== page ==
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In The Migratory Marathon, Parasitized Monarchs Drop Out Early

Date:
February 15, 2005
Source:
Blackwell Publishing Ltd.
Summary:
A little-studied outcome of animal migration is whether these long journeys can limit the spread of parasites by weeding out diseased animals. Monarch butterflies in eastern North America fly up to thousands of kilometers from Canada to Central Mexico – one of the longest migrations of any insect species. Emory University researchers found that monarchs infected with a protozoan parasite fly slower, tire out faster and expend more energy flying than healthy monarchs.

A little-studied outcome of animal migration is whether these long journeys can limit the spread of parasites by weeding out diseased animals. Monarch butterflies in eastern North America fly up to thousands of kilometers from Canada to Central Mexico – one of the longest migrations of any insect species. Emory University researchers found that monarchs infected with a protozoan parasite fly slower, tire out faster and expend more energy flying than healthy monarchs.

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These results, published in the March issue of Ecology Letters, could explain why parasite infections are much lower in migratory monarch populations compared to year-round residents that do not migrate. Habitat loss at overwintering sites and climate warming trends, combined with an increase of tropical milkweed species in milder climates, could ultimately replace the large migratory populations with smaller remnants that breed year-round and do not migrate.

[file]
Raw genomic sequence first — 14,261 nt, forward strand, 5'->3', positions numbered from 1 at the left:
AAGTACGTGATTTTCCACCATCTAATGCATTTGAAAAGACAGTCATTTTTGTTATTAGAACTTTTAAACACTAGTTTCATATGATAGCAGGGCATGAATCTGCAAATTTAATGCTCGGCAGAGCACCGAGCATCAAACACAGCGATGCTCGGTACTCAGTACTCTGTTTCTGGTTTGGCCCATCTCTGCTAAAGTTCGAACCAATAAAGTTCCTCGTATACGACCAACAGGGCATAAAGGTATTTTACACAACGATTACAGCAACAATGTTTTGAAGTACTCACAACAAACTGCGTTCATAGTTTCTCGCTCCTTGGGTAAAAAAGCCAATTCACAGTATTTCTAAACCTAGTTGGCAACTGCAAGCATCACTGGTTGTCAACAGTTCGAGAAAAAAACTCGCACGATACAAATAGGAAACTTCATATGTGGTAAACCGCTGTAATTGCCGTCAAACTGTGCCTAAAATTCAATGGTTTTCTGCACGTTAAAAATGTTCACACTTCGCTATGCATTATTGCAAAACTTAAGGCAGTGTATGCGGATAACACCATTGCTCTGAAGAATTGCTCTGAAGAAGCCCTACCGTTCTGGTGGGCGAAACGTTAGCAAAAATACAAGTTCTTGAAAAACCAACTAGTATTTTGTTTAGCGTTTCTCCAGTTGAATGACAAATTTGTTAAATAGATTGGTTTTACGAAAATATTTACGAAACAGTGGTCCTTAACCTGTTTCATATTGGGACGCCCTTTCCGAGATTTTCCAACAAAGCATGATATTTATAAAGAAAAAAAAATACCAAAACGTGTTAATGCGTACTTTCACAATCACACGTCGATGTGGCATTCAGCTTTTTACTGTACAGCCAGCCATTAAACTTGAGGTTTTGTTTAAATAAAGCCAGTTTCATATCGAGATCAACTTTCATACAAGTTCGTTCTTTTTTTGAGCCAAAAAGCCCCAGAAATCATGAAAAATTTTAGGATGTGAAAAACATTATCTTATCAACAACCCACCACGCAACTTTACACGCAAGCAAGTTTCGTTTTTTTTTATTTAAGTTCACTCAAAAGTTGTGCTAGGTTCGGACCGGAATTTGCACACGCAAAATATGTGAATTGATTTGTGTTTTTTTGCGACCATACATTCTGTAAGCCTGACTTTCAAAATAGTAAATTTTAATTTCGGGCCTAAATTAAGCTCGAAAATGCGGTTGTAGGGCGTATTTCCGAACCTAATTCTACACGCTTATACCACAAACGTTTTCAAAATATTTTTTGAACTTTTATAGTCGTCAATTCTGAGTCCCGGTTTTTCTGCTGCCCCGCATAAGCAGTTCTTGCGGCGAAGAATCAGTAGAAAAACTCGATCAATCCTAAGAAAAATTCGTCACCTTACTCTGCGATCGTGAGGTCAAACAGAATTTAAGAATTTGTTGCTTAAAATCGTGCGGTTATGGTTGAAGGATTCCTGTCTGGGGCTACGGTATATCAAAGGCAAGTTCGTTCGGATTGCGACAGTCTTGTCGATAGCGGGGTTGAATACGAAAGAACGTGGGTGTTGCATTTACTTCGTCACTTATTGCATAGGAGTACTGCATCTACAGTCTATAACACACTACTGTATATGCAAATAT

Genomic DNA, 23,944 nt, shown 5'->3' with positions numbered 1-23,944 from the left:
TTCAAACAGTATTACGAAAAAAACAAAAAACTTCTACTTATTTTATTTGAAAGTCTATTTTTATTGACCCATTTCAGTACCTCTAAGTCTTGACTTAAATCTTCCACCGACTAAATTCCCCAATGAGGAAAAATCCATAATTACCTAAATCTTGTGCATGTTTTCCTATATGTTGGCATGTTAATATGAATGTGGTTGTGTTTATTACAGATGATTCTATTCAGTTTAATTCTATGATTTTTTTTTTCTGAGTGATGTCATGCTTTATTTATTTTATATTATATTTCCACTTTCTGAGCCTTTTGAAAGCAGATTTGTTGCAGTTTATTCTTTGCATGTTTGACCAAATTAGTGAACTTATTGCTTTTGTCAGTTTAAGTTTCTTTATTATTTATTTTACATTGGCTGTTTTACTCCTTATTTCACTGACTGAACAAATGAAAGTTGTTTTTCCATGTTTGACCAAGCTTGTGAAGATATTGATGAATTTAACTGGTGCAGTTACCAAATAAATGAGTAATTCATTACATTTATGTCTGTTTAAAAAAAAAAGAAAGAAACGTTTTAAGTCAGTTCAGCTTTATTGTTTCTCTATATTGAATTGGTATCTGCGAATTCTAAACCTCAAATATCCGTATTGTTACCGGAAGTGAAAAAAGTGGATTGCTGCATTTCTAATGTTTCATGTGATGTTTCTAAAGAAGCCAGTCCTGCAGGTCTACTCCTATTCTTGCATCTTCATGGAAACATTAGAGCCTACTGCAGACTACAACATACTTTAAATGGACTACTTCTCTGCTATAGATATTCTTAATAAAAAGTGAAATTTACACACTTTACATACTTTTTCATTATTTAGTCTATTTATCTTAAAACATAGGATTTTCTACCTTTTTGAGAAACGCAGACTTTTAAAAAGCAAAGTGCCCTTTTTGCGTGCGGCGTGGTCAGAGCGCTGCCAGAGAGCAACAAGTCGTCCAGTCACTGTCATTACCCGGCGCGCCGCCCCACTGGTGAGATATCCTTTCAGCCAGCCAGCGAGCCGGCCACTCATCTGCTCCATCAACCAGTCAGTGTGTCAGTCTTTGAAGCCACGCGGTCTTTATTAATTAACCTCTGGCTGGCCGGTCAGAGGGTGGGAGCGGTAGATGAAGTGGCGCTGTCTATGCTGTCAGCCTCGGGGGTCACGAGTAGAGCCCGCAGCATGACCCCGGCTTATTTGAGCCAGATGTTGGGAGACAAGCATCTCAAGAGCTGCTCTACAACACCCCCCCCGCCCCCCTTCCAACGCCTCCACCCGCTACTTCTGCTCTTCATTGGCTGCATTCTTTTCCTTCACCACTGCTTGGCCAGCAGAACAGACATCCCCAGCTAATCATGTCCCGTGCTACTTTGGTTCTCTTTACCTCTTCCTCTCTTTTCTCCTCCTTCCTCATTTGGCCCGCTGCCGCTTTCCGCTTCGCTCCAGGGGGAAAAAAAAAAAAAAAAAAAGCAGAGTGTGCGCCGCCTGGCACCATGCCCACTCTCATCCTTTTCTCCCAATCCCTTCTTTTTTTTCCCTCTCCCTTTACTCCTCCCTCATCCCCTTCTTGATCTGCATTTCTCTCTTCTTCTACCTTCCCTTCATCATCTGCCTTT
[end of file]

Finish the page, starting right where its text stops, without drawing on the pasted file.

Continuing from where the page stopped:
Study results suggest that if migration is lost from this system, remaining populations will become heavily parasitized. More generally, this study demonstrated that seemingly small effects of parasites on their hosts could have a much larger impact when combined with the stresses of long-distance migration.


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The above story is based on materials provided by Blackwell Publishing Ltd.. Note: Materials may be edited for content and length.


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Blackwell Publishing Ltd.. "In The Migratory Marathon, Parasitized Monarchs Drop Out Early." ScienceDaily. ScienceDaily, 15 February 2005. <www.sciencedaily.com/releases/2005/02/050212185220.htm>.
Blackwell Publishing Ltd.. (2005, February 15). In The Migratory Marathon, Parasitized Monarchs Drop Out Early. ScienceDaily. Retrieved November 28, 2014 from www.sciencedaily.com/releases/2005/02/050212185220.htm
Blackwell Publishing Ltd.. "In The Migratory Marathon, Parasitized Monarchs Drop Out Early." ScienceDaily. www.sciencedaily.com/releases/2005/02/050212185220.htm (accessed November 28, 2014).

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